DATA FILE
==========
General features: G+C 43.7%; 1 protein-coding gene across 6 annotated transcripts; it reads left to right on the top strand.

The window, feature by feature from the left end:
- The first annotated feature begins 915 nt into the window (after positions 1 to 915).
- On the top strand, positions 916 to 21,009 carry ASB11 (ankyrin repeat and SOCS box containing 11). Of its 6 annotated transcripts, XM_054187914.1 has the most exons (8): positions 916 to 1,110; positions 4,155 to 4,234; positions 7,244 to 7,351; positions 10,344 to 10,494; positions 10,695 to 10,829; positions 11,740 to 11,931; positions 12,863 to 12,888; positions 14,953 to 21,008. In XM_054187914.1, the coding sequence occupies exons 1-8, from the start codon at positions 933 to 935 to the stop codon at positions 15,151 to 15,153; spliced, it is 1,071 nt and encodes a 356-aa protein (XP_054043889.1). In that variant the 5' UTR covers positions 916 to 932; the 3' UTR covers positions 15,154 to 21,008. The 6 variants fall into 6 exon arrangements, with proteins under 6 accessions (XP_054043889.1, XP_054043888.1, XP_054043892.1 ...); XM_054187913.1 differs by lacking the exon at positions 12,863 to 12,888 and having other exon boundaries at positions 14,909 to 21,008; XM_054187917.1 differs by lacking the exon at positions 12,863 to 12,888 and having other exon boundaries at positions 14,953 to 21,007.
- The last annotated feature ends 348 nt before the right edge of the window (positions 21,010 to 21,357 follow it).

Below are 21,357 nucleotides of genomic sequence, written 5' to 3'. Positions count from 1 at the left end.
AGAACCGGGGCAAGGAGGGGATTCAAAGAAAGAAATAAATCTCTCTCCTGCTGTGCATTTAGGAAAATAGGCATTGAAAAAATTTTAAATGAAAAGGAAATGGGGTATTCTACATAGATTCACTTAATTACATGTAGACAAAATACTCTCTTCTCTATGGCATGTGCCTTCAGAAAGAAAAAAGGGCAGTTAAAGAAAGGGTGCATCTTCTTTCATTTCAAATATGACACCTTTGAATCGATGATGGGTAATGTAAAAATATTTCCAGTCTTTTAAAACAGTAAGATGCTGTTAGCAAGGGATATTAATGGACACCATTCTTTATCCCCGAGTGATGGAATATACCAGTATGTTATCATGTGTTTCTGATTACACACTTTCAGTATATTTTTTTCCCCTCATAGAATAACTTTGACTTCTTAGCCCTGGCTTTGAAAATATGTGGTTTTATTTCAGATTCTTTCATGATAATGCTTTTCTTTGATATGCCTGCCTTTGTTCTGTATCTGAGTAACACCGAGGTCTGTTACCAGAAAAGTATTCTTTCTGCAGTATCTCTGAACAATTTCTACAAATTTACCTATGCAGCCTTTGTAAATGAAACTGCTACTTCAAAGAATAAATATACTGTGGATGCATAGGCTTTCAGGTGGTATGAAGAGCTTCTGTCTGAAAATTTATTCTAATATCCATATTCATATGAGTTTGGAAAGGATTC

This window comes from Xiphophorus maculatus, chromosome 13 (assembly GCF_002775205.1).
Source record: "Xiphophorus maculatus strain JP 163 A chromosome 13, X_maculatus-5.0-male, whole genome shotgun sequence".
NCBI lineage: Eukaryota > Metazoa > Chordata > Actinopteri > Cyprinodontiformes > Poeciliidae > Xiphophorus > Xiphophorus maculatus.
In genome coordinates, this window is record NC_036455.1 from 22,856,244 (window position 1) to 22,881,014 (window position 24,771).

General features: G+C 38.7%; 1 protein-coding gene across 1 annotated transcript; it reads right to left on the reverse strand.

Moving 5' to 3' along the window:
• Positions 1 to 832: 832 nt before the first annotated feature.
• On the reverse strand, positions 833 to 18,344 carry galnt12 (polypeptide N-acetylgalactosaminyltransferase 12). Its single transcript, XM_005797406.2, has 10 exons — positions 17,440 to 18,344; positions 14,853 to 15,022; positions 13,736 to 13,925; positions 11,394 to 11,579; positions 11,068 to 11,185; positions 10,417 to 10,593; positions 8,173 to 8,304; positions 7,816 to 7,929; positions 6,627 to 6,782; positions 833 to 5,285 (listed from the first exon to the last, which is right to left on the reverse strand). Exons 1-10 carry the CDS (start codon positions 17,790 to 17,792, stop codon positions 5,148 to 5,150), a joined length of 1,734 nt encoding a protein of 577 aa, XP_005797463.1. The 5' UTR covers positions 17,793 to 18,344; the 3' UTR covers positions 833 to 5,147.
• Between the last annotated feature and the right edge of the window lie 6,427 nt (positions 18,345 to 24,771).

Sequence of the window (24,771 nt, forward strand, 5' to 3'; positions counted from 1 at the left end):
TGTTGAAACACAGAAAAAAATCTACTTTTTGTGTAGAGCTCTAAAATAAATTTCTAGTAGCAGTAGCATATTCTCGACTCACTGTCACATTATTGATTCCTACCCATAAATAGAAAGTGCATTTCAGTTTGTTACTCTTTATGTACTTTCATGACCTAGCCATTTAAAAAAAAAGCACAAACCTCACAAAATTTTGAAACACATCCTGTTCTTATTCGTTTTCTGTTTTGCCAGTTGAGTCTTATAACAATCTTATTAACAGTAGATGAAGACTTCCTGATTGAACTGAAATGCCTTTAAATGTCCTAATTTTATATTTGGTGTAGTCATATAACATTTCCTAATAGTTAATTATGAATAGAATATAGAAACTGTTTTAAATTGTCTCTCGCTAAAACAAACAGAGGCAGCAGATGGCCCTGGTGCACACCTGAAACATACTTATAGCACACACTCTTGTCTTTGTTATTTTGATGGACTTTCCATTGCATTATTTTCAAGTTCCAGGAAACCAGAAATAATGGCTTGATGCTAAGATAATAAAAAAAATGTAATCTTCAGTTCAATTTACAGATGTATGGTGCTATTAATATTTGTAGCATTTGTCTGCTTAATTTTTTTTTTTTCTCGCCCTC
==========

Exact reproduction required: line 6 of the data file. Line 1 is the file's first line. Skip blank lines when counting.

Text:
Below are 21,357 nucleotides of genomic sequence, written 5' to 3'. Positions count from 1 at the left end.